Reason #2: Real risk leads to transformative innovation.

Risk is essential for growth. I had a conversation with a colleague recently, and she shared that she really liked the fearful pit-in-her stomach feeling of not being completely sure she knew how to do something. I believe that if you aren’t doing something that makes you feel that way, you probably aren’t using all of the resources you have inside you. Too often we intellectualize our notions of risk in a cost/benefit analysis, and ignore that visceral tug that takes us to the edge of uncertainty. But real innovation requires real risk. And design thinking pushes us to take the risks that lead us to transformative, rather than incremental, innovation.

Reason #3: Rhythm and timing may be everything.

The frenetic pace of problem solving is seductive. We are given a problem and accelerate everything we can to reach the solution. We are busy and feel proud of our productivity. Design thinking, though, requires a suspension of time, because it requires that we make sure we are solving the right problem. It demands that we linger in ambiguity. We have to spend time observing and interviewing in order to uncover our customer’s unarticulated needs. User ethnographic research often feels messy. We think, “Wouldn’t it just be easier to ask our customers what they want?” It might be faster and might be easier, but oh, the places you’ll go if you are willing to be patient.

Reason #4: True collaboration requires rethinking expertise.

When you publicly admit that you are going to try something and you have no idea if it is going to work, people look at you differently. When I started graduate school, I was convinced that when I had my degree in hand I would be an expert. Six years later, I was humbled by the fact that there was simply too much to know, and I would never know everything. I was humbled, but I was also relieved. The burden of expertise creates unrealistic expectations. When you embrace design thinking, you realize that in doing truly collaborative work, it doesn’t really matter whose idea it was, because together you are able to get to places you could never get to alone. And really, you shouldn’t be expected to.

Reason #5: Empathy always matters.

Empathy is perhaps the most fundamental part of design thinking. When you put yourself in someone else’s shoes—a customer, a colleague, a mentor—it changes everything. It’s a cosmic shift in your field of vision. You already know how you feel and that is often the guiding force for how you make decisions. But when you are insanely curious to hear what someone else thinks, and willing to see things from a different perspective, it changes you in fundamental ways. Because when you put yourself in someone else’s shoes, you become more comfortable in your own. And when an organization is filled with people who are constantly and purposefully walking in other peoples’ shoes, there isn’t much they can’t accomplish.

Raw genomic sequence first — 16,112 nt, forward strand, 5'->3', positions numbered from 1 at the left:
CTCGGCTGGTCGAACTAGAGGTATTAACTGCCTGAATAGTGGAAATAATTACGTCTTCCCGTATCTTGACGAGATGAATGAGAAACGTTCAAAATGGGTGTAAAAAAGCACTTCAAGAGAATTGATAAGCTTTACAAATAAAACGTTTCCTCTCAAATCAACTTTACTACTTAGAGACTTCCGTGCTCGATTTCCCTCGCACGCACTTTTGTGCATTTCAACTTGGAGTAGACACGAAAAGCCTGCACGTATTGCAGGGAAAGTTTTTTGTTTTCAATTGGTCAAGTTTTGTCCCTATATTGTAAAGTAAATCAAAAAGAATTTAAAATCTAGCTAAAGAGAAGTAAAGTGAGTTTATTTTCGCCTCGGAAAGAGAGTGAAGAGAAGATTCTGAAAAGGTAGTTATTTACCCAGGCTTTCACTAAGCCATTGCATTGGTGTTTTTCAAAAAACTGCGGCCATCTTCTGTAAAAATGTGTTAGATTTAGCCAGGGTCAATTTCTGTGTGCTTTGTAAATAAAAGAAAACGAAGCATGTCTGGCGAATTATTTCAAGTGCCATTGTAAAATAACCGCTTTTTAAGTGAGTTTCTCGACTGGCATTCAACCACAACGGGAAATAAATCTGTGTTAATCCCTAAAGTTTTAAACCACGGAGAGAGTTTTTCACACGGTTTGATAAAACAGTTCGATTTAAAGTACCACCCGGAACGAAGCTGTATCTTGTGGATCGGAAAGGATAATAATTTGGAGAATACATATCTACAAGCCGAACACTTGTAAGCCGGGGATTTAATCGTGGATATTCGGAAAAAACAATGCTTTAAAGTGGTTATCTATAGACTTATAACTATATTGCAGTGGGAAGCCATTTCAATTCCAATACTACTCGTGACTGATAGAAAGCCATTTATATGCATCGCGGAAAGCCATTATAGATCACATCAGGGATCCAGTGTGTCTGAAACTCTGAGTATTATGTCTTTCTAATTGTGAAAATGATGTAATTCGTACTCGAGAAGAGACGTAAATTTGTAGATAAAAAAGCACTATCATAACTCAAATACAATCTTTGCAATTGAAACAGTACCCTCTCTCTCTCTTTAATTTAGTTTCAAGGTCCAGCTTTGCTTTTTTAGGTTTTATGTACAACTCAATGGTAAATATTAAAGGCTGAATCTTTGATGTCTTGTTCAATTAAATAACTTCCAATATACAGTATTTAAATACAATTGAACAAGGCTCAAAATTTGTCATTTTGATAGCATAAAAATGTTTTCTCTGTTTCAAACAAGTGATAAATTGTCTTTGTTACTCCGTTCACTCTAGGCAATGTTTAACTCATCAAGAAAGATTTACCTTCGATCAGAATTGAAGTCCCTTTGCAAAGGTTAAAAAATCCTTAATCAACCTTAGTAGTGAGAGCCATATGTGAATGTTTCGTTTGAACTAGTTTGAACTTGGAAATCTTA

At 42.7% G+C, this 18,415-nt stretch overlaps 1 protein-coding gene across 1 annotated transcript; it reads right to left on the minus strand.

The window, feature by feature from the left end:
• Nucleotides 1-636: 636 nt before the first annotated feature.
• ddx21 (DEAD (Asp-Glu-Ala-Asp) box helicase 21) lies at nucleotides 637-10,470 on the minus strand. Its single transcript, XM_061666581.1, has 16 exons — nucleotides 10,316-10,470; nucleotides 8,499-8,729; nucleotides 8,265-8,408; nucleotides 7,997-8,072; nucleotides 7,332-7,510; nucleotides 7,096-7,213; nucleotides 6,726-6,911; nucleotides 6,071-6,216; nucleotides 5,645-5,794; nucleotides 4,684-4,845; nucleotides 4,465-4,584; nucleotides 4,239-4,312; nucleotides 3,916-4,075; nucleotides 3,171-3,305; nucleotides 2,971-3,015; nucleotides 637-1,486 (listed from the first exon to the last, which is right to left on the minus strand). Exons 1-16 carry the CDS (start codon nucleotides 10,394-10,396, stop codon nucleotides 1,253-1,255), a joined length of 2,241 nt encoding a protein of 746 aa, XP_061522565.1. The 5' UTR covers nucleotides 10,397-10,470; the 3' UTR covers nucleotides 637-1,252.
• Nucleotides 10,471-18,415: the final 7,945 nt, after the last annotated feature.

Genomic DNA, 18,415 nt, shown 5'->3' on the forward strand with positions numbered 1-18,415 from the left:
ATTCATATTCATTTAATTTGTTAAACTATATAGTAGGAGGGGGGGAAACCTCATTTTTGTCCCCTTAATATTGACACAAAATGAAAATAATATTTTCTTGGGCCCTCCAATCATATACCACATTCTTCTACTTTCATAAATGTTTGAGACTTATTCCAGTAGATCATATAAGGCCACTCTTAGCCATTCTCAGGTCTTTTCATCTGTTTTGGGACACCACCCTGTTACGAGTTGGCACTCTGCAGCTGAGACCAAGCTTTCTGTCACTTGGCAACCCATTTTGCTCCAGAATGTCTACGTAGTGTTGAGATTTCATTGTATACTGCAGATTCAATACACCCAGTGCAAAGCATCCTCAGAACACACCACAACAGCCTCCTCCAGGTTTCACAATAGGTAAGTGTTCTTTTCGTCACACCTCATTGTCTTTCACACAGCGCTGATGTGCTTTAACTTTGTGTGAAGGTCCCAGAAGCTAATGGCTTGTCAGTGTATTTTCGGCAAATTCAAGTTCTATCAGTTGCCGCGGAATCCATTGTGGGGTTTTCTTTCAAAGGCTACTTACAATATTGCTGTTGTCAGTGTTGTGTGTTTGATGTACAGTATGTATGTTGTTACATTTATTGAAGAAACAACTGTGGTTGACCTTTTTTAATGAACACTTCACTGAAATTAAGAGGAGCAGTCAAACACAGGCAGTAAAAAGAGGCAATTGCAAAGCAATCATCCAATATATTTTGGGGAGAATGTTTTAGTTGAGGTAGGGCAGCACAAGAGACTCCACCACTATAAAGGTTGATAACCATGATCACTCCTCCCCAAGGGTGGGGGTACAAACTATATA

maureenMaureen Carroll, Ph.D., is the Founder of Lime Design, and a lecturer in Stanford University’s Hasso Plattner Institute of Design (d.school) where she co-teaches Creativity & Innovation, and in Stanford University’s Graduate School of Education, where she co-teaches Educating Young STEM Thinkers. She is also the Director of Stanford University’s REDlab (Research in Education & Design), a partnership between the d.school and School of Education. Carroll has a Ph.D. in Education: Language, Literacy & Culture from the University of California at Berkeley. You can follow her on Twitter at @limedsgn.

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Lean and smart human-centered design: three lessons from the Grand Rapids Art Museum

Grand Rapids Art Museum
As more museums adopt human-centered design practices, I’m always searching for case studies from different types of institutions. Examples from the J. Paul Getty and Rijksmuseum demonstrate how design thinking is being implemented in larger institutions, but what about smaller and midsized museums?

Recently I spoke with Jon Carfagno, the Director of Learning and Audience Engagement at the Grand Rapids Art Museum, or GRAM, about how the museum is taking a human-centered approach to the development of everything from strategic planning to the visitor experience.

In my conversation with Carfagno, I identified three aspects of GRAM’s application of human-centered design that were critical to its success:

  1. Make an institutional commitment
  2. Don’t go it alone
  3. Start with small experiments

Make an Institutional Commitment

In early 2013, GRAM was transitioning to new leadership and going through the American Alliance of Museums (AAM) accreditation renewal process. The Museum leadership recognized a unique opportunity to apply human-centered design, and decided to develop what Jon describes as a “human-centered strategic plan”—one that strengthens internal staff capabilities around innovation, builds museum-community relationships, and focuses on an improved visitor experience.